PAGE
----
They do what they can // to remind us.
Can is the verb of the object clause what they can. It does not form a verb with what follows. What follows is an infinitive, to remind, which stands on its own and expresses purpose. You could rewrite your sentence in this way
They do what they can [in order/so as] to remind us.
ADDITION: Can is a modal verb, and one of its meanings is
to be able to:
- Can you drive?
- She can speak four languages.
- The doctors are doing all that they can, but she's still not breathing properly.
- Do the best you can - I realize the circumstances are not ideal. (Cambridge)
As you can see, can can be used on its own, but there is always a verb implied. In the last two examples I quoted from Cambridge, the clauses could read:
The doctors are doing all that they can [DO]...
Do the best you can [DO]...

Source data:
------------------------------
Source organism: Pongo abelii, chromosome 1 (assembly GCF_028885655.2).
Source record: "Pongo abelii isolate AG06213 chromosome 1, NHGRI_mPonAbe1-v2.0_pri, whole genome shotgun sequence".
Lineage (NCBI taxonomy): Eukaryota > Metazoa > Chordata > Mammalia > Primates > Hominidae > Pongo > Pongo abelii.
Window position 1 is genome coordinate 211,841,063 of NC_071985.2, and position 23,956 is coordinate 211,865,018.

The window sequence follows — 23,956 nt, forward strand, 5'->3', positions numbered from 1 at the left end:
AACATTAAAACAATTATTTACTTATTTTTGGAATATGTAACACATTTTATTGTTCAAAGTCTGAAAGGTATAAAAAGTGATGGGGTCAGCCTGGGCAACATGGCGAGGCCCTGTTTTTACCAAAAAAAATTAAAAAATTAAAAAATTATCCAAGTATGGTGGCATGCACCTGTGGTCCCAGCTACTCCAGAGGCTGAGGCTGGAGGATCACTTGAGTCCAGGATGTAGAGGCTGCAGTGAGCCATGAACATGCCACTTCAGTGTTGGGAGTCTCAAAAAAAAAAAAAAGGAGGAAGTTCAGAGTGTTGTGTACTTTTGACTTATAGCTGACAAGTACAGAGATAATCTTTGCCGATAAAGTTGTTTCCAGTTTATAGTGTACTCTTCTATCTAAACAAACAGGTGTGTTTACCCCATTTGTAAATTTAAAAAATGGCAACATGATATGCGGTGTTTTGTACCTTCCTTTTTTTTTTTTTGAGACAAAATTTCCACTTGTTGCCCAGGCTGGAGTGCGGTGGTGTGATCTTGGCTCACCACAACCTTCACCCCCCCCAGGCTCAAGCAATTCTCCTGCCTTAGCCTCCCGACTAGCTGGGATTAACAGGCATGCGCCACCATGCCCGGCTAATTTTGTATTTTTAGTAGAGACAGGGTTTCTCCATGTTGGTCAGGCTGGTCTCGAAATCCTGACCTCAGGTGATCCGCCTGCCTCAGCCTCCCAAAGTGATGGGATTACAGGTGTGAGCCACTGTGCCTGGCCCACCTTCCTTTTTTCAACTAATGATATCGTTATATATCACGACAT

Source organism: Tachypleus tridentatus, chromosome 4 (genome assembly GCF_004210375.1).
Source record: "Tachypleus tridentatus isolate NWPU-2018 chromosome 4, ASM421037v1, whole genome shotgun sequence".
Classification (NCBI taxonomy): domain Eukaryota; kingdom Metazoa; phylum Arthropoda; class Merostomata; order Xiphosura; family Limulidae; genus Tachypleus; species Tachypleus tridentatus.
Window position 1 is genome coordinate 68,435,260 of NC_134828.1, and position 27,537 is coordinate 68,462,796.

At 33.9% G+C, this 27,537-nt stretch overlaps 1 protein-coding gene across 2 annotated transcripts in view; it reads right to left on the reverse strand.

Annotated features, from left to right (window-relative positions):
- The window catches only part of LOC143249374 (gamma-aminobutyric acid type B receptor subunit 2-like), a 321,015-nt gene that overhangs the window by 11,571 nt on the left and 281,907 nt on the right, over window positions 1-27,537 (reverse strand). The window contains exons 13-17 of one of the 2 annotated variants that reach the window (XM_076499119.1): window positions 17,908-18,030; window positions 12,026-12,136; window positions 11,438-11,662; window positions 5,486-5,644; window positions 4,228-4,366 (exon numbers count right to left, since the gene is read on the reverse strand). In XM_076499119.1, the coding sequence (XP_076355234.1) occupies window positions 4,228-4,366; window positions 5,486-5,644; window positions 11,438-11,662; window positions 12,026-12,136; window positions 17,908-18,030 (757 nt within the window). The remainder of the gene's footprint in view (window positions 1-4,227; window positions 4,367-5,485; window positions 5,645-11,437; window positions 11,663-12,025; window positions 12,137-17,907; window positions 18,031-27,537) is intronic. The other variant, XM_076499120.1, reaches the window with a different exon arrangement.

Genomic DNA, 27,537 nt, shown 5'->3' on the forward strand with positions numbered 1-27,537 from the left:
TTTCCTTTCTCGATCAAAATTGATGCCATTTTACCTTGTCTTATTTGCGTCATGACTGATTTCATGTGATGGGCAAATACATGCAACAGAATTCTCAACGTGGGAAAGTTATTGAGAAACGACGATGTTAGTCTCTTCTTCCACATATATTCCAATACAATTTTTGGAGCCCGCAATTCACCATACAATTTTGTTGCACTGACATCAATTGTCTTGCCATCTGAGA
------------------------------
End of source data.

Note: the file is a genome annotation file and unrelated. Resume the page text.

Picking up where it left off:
So yes, your intuition that can must modify every verb that's next to it bears some truth, but the mere presence of TO between CAN and the VERB following tells you that CAN does not modify that verb. It modifies the verb that is implied and was omitted to avoid repetition. I will write your sentence again for clarity
They do what they can [DO] [in order/so as] to remind us.
In this sentence, they do what they can to remind the rest of us, what they can (wh- clause) is the object of the verb (They) DO, whereas to remind the rest of us is an adjunct of purpose modifying the verb (They) do.